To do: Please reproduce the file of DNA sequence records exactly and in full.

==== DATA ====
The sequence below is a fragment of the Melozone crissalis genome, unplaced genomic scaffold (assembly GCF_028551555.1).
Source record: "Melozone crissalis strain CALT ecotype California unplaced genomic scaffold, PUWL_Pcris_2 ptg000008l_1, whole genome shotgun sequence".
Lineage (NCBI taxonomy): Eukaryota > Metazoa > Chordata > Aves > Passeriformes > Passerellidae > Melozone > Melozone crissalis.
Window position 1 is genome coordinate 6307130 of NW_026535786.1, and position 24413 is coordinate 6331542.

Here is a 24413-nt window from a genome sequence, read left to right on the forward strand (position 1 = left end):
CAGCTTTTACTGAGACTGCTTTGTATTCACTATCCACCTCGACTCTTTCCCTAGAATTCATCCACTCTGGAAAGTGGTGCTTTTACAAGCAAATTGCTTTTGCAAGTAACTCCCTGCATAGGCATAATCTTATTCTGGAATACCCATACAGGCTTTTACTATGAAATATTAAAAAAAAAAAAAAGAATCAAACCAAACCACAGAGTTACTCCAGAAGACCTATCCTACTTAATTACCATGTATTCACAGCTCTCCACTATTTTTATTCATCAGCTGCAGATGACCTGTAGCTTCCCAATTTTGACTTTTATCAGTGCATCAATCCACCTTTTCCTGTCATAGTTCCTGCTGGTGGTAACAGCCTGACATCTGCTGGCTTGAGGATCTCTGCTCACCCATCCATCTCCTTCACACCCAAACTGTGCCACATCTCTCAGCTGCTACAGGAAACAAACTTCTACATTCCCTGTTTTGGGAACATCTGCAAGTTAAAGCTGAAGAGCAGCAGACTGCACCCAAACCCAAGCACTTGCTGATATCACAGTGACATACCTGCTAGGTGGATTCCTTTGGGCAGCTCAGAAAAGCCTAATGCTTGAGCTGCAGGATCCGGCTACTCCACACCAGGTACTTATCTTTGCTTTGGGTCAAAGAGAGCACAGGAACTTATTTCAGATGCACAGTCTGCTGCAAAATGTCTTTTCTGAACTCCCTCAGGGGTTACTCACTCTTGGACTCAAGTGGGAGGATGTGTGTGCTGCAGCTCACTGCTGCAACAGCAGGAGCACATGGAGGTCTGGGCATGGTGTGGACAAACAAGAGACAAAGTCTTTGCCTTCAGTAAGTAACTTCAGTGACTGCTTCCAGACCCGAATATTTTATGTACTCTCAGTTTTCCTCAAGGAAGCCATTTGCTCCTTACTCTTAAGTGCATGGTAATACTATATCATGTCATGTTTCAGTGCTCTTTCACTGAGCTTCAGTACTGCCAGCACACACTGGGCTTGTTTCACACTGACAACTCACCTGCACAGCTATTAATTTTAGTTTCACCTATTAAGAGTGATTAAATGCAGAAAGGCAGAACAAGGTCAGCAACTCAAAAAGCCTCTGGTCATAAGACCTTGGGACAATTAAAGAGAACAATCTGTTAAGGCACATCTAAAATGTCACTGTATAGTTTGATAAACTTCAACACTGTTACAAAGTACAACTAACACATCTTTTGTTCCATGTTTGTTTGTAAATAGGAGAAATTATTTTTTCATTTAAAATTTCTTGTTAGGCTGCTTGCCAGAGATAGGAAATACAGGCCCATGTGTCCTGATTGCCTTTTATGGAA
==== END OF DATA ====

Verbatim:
The sequence below is a fragment of the Melozone crissalis genome, unplaced genomic scaffold (assembly GCF_028551555.1).
Source record: "Melozone crissalis strain CALT ecotype California unplaced genomic scaffold, PUWL_Pcris_2 ptg000008l_1, whole genome shotgun sequence".
Lineage (NCBI taxonomy): Eukaryota > Metazoa > Chordata > Aves > Passeriformes > Passerellidae > Melozone > Melozone crissalis.
Window position 1 is genome coordinate 6307130 of NW_026535786.1, and position 24413 is coordinate 6331542.

Here is a 24413-nt window from a genome sequence, read left to right on the forward strand (position 1 = left end):
CAGCTTTTACTGAGACTGCTTTGTATTCACTATCCACCTCGACTCTTTCCCTAGAATTCATCCACTCTGGAAAGTGGTGCTTTTACAAGCAAATTGCTTTTGCAAGTAACTCCCTGCATAGGCATAATCTTATTCTGGAATACCCATACAGGCTTTTACTATGAAATATTAAAAAAAAAAAAAAGAATCAAACCAAACCACAGAGTTACTCCAGAAGACCTATCCTACTTAATTACCATGTATTCACAGCTCTCCACTATTTTTATTCATCAGCTGCAGATGACCTGTAGCTTCCCAATTTTGACTTTTATCAGTGCATCAATCCACCTTTTCCTGTCATAGTTCCTGCTGGTGGTAACAGCCTGACATCTGCTGGCTTGAGGATCTCTGCTCACCCATCCATCTCCTTCACACCCAAACTGTGCCACATCTCTCAGCTGCTACAGGAAACAAACTTCTACATTCCCTGTTTTGGGAACATCTGCAAGTTAAAGCTGAAGAGCAGCAGACTGCACCCAAACCCAAGCACTTGCTGATATCACAGTGACATACCTGCTAGGTGGATTCCTTTGGGCAGCTCAGAAAAGCCTAATGCTTGAGCTGCAGGATCCGGCTACTCCACACCAGGTACTTATCTTTGCTTTGGGTCAAAGAGAGCACAGGAACTTATTTCAGATGCACAGTCTGCTGCAAAATGTCTTTTCTGAACTCCCTCAGGGGTTACTCACTCTTGGACTCAAGTGGGAGGATGTGTGTGCTGCAGCTCACTGCTGCAACAGCAGGAGCACATGGAGGTCTGGGCATGGTGTGGACAAACAAGAGACAAAGTCTTTGCCTTCAGTAAGTAACTTCAGTGACTGCTTCCAGACCCGAATATTTTATGTACTCTCAGTTTTCCTCAAGGAAGCCATTTGCTCCTTACTCTTAAGTGCATGGTAATACTATATCATGTCATGTTTCAGTGCTCTTTCACTGAGCTTCAGTACTGCCAGCACACACTGGGCTTGTTTCACACTGACAACTCACCTGCACAGCTATTAATTTTAGTTTCACCTATTAAGAGTGATTAAATGCAGAAAGGCAGAACAAGGTCAGCAACTCAAAAAGCCTCTGGTCATAAGACCTTGGGACAATTAAAGAGAACAATCTGTTAAGGCACATCTAAAATGTCACTGTATAGTTTGATAAACTTCAACACTGTTACAAAGTACAACTAACACATCTTTTGTTCCATGTTTGTTTGTAAATAGGAGAAATTATTTTTTCATTTAAAATTTCTTGTTAGGCTGCTTGCCAGAGATAGGAAATACAGGCCCATGTGTCCTGATTGCCTTTTATGGAA